Keith Olbermann was already a renowned sportscaster when he rose to prominence as a political commentator. This was during the Bush Administration, when the left was badly in need of a forceful voice to rally around. Such was his popularity that MSNBC reoriented its entire primetime lineup around it.But now the Democrats control Congress and the White House, and there are creeping indications that the world may not have quite as much need of -- or patience for -- Olbermann and his shtick as it once did.

Ratings for Olbermann's Countdown have been soft recently, and the 8 p.m. shows on CNN and HLN have narrowed the gap. In the important demographic of adults 25 to 54 -- the group advertisers are looking to reach -- Countdown was down 44% year-over-year in January. It averaged 268,000 viewers in that demo, only 3,000 more than Nancy Grace's show on HLN, and 12,000 more than CNN's Campbell Brown. Fox News's O'Reilly Factor dominated the hour with 964,000 viewers age 25 to 54, and was the only cable news show in the time period to increase its audience, by 55%.

But there are also more subjective signs that Olbermann's stridency and lack of proportion are alienating some of his natural allies. Quite a few eyebrows elevated last week when Jon Stewart, in a parody of one of Olbermann's "Special Comment" segments, called out the newsman for going way over the top in his denunciations of Republican Senator-elect Scott Brown of Massachusetts. The criticism was all the more remarkable, given that Stewart and Olbermann usually take the same side on most issues, especially when it comes to Fox News and the Republicans.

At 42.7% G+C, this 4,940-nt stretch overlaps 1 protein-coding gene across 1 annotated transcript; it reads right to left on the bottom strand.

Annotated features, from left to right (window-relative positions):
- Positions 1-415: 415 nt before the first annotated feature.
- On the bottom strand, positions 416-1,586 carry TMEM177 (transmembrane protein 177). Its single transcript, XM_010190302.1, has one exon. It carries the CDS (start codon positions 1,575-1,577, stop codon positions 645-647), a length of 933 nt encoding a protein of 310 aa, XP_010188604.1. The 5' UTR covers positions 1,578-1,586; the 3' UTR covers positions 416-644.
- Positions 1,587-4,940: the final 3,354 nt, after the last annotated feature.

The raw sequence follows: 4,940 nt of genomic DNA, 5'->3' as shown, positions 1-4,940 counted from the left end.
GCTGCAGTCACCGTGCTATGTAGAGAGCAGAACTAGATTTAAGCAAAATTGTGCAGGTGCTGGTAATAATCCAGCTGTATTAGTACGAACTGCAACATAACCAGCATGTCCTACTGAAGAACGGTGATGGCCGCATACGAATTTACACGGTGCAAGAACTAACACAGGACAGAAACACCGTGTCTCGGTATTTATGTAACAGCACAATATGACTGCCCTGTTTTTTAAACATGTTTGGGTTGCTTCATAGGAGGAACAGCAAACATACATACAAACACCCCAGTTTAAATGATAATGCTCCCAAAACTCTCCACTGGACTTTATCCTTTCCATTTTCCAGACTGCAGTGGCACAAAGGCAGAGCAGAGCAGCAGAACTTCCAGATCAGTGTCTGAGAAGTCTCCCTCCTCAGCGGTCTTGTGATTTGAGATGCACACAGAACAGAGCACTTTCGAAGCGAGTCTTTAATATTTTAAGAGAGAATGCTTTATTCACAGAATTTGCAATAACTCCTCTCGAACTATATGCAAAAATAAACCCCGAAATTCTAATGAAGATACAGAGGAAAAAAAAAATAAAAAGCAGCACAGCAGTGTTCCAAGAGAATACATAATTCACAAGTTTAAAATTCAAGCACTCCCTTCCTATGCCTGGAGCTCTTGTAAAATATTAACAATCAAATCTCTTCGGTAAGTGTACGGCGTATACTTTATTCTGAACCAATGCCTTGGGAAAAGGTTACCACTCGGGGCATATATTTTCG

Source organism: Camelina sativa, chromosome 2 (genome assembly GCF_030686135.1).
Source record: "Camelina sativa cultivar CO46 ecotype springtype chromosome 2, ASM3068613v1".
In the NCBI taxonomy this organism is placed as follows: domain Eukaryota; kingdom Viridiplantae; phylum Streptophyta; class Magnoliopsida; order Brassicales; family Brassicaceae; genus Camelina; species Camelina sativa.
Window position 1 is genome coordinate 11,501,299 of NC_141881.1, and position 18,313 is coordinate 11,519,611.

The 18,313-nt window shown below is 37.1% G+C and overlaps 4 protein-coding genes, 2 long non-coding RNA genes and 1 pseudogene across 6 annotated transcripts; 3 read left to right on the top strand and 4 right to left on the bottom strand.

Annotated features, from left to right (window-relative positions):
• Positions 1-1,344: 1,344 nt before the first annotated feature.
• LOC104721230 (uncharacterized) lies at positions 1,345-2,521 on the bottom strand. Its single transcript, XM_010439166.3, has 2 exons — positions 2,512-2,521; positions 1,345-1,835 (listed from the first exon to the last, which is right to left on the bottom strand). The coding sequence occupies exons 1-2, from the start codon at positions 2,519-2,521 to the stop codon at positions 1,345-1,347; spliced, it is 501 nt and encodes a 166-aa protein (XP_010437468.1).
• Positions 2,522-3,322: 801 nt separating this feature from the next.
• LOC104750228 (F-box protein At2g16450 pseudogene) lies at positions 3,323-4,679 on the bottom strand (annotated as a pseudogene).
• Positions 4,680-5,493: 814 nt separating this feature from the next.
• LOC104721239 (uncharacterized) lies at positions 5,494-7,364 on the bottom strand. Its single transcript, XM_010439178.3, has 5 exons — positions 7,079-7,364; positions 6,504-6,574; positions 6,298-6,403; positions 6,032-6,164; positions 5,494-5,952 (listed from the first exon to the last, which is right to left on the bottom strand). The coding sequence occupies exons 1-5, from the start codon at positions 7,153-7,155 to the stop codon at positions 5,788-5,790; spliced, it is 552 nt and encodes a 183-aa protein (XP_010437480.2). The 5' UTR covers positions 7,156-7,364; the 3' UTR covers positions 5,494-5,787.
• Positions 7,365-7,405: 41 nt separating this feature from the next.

Olbermann's overheated rhetoric also drew a sharp response from Joe Scarborough, MSNBC's house conservative, who called his fellow host's attack on Brown "reckless" and "sad." The exchange (and a few earlier, similar incidents) inspired network president Phil Griffin to issue a stern memo admonishing his charges: "We do not publicly criticize our colleagues. This kind of behavior is unprofessional and will not be tolerated."

Griffin, not surprisingly, says he doesn't believe Olbermann's recent hiccups are part of any larger trend. "Keith has been our tentpole," he says. "I watch the show every night. It's a great show. It's as smart and clever and fun as any out there, and I'm pleased with where we are."

He attributes Olbermann's January ratings slip to a news cycle in which international news, rather than domestic politics, was the No. 1 story. "On big, breaking international news, CNN tends to do better than us. They did a great job in Haiti, and I tip my hat to them," he says. "We're the place for politics, and there are times when politics does great, and there are times when it doesn't." With primaries in the midterm elections already looming, he says, "I think we'll get our momentum back."

As for the flank attack by Stewart, Griffin points out that Olbermann took the comedian's criticism to heart and acknowledged that he had gone overboard in demonizing Brown. "I thought Keith handled that very well," he says. "That's something to be commended, not just piled on."

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